This only of course partly resolves the problem of what counts as ‘law/legal’, because we still need to know in relation to lex tradita, given that many things can be handed down to successive generations, what is counted as ‘lex’. There is no easy resolution of this, and in an important way the implicit approach taken in the chapters that follow is that it should not matter that there is a penumbra of ambiguity surrounding this question. We should be content for the purposes of legal history, in a society where custom and religion have meant so much, with an understanding that whatever a community as a whole (not just legislators, lawyers or judges) considers as normative, that is, as regulating and ordering society’s internal structures and relationships, can be considered as legal.Footnote 8 For example, where Kongsatja Suwanapech in Chapter 4 discusses initial royal commands, it seems irrelevant to ask if these are law, because they shed so much light on legal imagination. We do not even need to call in aid an Austinian theory of law as a set of commands to appreciate this point. Traditionally, in Siam, royal commands of any kind were considered to be binding for the future as general rules, and are therefore more than entitled in the Thai context to be called ‘law’, even though it is their ultimate theoretical impact, not their legal enforceability, that is significant.

The material presented in this book sees Thai legal history as falling naturally into three parts that are defined ultimately by the process of modernisation in which the law and the legal system were changed beyond recognition during the late nineteenth and early twentieth centuries, as discussed in detail in Part II. This period represents a kind of centre of gravity for most Thai legal-history studies, or a fulcrum balancing the ancient and the modern; and the reform period features extensively, one way or another, in discussion even in the other two Parts of the book that deal principally with what went before, and what came after, the reform period. Part I looks at the pre-modern period, with an emphasis on sources in the dual sense indicated above; Part II is mainly concerned with private law; while Part III looks at public law and the constitutional struggles of the post-reform period to date.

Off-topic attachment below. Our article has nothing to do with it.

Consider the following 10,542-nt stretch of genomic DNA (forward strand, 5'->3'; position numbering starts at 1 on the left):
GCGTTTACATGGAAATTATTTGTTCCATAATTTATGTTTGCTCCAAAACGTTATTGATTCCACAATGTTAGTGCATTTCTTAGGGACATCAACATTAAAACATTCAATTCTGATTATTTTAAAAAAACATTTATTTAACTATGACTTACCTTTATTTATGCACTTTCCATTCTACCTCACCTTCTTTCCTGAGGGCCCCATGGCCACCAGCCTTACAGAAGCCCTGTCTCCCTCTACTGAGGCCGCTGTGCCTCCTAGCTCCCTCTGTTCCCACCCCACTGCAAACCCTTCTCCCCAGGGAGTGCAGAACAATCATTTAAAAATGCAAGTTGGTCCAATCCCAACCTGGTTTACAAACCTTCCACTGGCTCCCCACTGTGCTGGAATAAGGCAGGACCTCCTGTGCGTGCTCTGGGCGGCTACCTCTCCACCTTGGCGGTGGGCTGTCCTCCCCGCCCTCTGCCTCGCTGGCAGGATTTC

This division seems a conventional one, and was not disputed as a suitable arrangement by the chapter authors when they met in Bangkok in September 2019 to discuss the chapters in draft. However, almost all of the chapters also break easily the bounds that such a division seems to impose – again by treating past, present and future as essentially one. Eugénie Mérieau’s Chapter 6, for example, on the concept of lèse-majesté, deals historically with an idea that has both deep roots in the past and is very much for many people a defining element of Thai law as it is today. For Rawin Leelapatana (Chapter 15), the idea of dhammaraj is as relevant now as it was in the pre-modern period. More than this, the vector of reform, once instantiated more than 100 years ago, is still far from spent, as all of the chapters in Part II recognise as they move beyond the reform period into more recent times with discussion of long-term consequences and further reforms. Thus, the division of Thai legal history into these three parts should be taken as a convenient arrangement to facilitate clarity of exposition, not as a rigid, confining or comprehensively explanatory, distinction.